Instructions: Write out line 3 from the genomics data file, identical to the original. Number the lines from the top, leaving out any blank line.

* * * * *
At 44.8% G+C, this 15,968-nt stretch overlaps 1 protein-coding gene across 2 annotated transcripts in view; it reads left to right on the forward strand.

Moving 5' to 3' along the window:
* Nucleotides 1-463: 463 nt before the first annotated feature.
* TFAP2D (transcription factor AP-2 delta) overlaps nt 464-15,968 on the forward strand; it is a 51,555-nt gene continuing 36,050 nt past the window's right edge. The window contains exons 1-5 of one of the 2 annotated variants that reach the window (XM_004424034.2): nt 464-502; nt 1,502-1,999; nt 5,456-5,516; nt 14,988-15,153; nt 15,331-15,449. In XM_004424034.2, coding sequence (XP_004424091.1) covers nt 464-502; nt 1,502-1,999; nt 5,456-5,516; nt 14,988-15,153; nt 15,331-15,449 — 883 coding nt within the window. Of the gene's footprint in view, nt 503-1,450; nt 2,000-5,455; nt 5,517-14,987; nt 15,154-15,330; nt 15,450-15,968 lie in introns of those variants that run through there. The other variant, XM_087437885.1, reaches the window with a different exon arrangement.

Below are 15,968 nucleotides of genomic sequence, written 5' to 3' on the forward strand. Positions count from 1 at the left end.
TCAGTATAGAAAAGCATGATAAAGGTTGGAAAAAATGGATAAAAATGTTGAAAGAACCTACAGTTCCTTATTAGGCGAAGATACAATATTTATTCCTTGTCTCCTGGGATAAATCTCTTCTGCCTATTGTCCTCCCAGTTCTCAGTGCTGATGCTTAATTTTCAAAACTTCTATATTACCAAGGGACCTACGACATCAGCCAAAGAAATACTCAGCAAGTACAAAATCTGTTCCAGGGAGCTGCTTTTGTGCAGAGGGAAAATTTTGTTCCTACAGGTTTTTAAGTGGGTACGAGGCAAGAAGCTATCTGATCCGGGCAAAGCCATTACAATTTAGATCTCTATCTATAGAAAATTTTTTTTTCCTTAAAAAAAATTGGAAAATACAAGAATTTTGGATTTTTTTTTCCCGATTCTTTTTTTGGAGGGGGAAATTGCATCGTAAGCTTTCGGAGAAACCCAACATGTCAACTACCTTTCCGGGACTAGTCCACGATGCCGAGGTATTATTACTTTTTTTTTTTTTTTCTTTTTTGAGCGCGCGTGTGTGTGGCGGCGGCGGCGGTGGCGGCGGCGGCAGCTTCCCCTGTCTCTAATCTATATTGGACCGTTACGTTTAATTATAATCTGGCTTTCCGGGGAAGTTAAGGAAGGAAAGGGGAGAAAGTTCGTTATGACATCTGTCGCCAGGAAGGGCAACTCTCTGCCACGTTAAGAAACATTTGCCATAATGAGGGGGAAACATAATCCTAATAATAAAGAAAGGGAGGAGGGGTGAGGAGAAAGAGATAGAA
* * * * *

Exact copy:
* Nucleotides 1-463: 463 nt before the first annotated feature.